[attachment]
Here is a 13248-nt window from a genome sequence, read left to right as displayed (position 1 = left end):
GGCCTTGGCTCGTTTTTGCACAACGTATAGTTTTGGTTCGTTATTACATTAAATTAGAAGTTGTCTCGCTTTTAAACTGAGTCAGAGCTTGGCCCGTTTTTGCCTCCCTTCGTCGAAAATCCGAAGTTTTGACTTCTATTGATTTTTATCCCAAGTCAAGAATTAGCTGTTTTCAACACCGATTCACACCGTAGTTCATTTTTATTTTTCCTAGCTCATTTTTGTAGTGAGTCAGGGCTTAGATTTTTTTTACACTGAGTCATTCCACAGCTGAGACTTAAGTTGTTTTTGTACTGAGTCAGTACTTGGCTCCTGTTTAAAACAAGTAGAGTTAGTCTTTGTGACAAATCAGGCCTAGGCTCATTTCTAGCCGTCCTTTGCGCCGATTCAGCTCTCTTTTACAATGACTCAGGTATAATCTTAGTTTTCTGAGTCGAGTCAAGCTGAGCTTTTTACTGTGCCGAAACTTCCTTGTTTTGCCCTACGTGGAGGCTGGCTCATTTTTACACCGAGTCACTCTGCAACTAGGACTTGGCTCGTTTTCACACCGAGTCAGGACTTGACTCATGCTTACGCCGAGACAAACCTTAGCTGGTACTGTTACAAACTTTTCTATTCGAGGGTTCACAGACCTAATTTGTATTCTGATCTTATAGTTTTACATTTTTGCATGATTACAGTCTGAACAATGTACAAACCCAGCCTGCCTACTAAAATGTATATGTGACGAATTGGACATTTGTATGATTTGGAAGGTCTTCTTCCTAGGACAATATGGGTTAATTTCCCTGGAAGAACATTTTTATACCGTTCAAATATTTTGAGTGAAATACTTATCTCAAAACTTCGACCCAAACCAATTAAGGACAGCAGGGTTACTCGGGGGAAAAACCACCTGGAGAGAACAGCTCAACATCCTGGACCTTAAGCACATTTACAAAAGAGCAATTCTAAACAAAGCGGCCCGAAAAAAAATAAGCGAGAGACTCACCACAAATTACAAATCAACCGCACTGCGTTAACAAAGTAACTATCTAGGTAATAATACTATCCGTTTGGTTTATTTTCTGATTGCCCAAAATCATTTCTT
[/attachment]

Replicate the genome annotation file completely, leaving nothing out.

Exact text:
Here is a 13248-nt window from a genome sequence, read left to right as displayed (position 1 = left end):
GGCCTTGGCTCGTTTTTGCACAACGTATAGTTTTGGTTCGTTATTACATTAAATTAGAAGTTGTCTCGCTTTTAAACTGAGTCAGAGCTTGGCCCGTTTTTGCCTCCCTTCGTCGAAAATCCGAAGTTTTGACTTCTATTGATTTTTATCCCAAGTCAAGAATTAGCTGTTTTCAACACCGATTCACACCGTAGTTCATTTTTATTTTTCCTAGCTCATTTTTGTAGTGAGTCAGGGCTTAGATTTTTTTTACACTGAGTCATTCCACAGCTGAGACTTAAGTTGTTTTTGTACTGAGTCAGTACTTGGCTCCTGTTTAAAACAAGTAGAGTTAGTCTTTGTGACAAATCAGGCCTAGGCTCATTTCTAGCCGTCCTTTGCGCCGATTCAGCTCTCTTTTACAATGACTCAGGTATAATCTTAGTTTTCTGAGTCGAGTCAAGCTGAGCTTTTTACTGTGCCGAAACTTCCTTGTTTTGCCCTACGTGGAGGCTGGCTCATTTTTACACCGAGTCACTCTGCAACTAGGACTTGGCTCGTTTTCACACCGAGTCAGGACTTGACTCATGCTTACGCCGAGACAAACCTTAGCTGGTACTGTTACAAACTTTTCTATTCGAGGGTTCACAGACCTAATTTGTATTCTGATCTTATAGTTTTACATTTTTGCATGATTACAGTCTGAACAATGTACAAACCCAGCCTGCCTACTAAAATGTATATGTGACGAATTGGACATTTGTATGATTTGGAAGGTCTTCTTCCTAGGACAATATGGGTTAATTTCCCTGGAAGAACATTTTTATACCGTTCAAATATTTTGAGTGAAATACTTATCTCAAAACTTCGACCCAAACCAATTAAGGACAGCAGGGTTACTCGGGGGAAAAACCACCTGGAGAGAACAGCTCAACATCCTGGACCTTAAGCACATTTACAAAAGAGCAATTCTAAACAAAGCGGCCCGAAAAAAAATAAGCGAGAGACTCACCACAAATTACAAATCAACCGCACTGCGTTAACAAAGTAACTATCTAGGTAATAATACTATCCGTTTGGTTTATTTTCTGATTGCCCAAAATCATTTCTT